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THERMAL COMFORT


MASTERCLASS


Professor Doug King


This month’s article takes a few steps back to re-examine the fundamentals of ‘operative temperature’ to see how we can move forward with low-energy heating and cooling systems


A


s warm-blooded animals, humans produce their body heat internally. But this means that their internal organs


need to be regulated within the fairly tight temperature range of 36.5C to 37.5C. If our core temperature drops below 35C, we suffer from hypothermia; and if it rises above 37.8C, we are said to be suffering from hyperthermia, sometimes called heat stroke. Mild hypothermia is characterised by


shivering and a loss of coordination. Severe hypothermia, where the core temperature falls below 28C, causes irrational behaviour and leads to death if unchecked. Nevertheless, people have recovered from profound hypothermia, with temperatures as low as 20C. Hyperthermia is characterised by hot, dry


skin, but the loss of mental faculty happens at a much smaller deviation from the norm than for hypothermia. By the time the core temperature rises to 40C, the condition is life threatening. Clearly humans are much more susceptible to overheating than to the cold. So we need mechanisms to lose heat to the environment in order to remain cool, but not lose too much heat or we become over-cooled. The human metabolism converts calories


from food to energy in order for the body to function. Those calories that we do not use to do work, such as moving an object or moving ourselves, are converted into heat. We can lose heat to the environment through convection or conduction to the surrounding air, through radiant exchange with surrounding surfaces, and through evaporation of moisture from our skin and respiratory tract. The body has a number of mechanisms that automatically regulate


52 CIBSE Journal June 2011


our rate of heat-loss by these various means to maintain the correct core temperature. If we get too cool we can increase our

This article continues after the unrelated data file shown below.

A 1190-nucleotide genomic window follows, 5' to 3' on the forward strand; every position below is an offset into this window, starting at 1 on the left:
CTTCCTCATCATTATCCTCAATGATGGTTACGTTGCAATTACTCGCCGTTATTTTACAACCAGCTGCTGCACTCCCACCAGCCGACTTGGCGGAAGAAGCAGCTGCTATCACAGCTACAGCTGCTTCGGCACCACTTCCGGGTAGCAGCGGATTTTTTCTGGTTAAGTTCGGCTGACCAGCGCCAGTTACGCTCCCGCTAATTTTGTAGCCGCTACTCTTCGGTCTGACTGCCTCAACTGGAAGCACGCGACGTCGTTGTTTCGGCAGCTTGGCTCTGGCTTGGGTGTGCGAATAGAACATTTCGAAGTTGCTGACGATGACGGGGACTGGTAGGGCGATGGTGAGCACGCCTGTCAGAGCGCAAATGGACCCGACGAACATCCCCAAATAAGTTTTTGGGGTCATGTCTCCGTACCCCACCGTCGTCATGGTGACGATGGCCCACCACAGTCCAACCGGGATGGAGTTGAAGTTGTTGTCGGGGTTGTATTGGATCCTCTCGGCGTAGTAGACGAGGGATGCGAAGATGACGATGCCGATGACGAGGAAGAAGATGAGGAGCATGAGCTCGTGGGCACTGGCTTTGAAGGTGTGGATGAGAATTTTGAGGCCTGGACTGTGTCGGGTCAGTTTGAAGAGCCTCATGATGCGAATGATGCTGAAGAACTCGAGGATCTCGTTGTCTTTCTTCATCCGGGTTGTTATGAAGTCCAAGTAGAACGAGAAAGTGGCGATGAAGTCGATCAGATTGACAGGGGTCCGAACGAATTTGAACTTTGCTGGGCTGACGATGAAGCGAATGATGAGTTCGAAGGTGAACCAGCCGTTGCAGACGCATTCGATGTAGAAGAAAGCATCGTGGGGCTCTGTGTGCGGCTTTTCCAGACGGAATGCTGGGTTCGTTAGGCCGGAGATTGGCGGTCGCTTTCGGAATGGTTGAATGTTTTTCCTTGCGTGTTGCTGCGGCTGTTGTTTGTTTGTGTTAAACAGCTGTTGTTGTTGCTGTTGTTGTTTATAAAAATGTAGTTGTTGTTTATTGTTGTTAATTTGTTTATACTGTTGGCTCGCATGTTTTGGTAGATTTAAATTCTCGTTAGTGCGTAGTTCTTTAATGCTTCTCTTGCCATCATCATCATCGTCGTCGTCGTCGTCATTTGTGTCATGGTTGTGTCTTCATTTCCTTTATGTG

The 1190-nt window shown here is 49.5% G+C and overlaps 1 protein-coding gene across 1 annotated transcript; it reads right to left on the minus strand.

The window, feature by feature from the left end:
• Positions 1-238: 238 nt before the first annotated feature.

rate of heat generation or increase our level of insulation. Shivering is involuntary muscular activity designed to increase heat production. Vasoconstriction restricts blood flow near the skin to reduce heat- loss, and goose bumps appear when hair follicles contract in order to make the hairs stand up, trapping an insulating layer of air against the skin. We can also increase our clothing insulation, which is a cultural, rather than a biological, adaptation to the cold. If we become too warm, vasodilatation increases the flow of warm blood to the body surface for cooling. Panting and sweating are both means of increasing heat-loss through evaporation of moisture, either from our respiratory tract or from sweat glands beneath the skin. The presence of liquid sweat on the surface of the skin is actually an indicator that this cooling mechanism is already overloaded. Thus, in order to do full justice to our


thermal adaptability, it is necessary to have an index for comfort that takes into account the rate of metabolic heat generation, clothing insulation, air movement over the body and the processes of heat transfer by radiation, conduction, convection and evaporation. The standard method for assessing thermal comfort with all of these parameters is the predicted mean vote (PMV). One purpose of this Masterclass series


is to look for simpler methods of analysis that can lead to insights about the design of building services. Thus, as most heating or cooling systems affect the sensible temperature rather than the humidity or air


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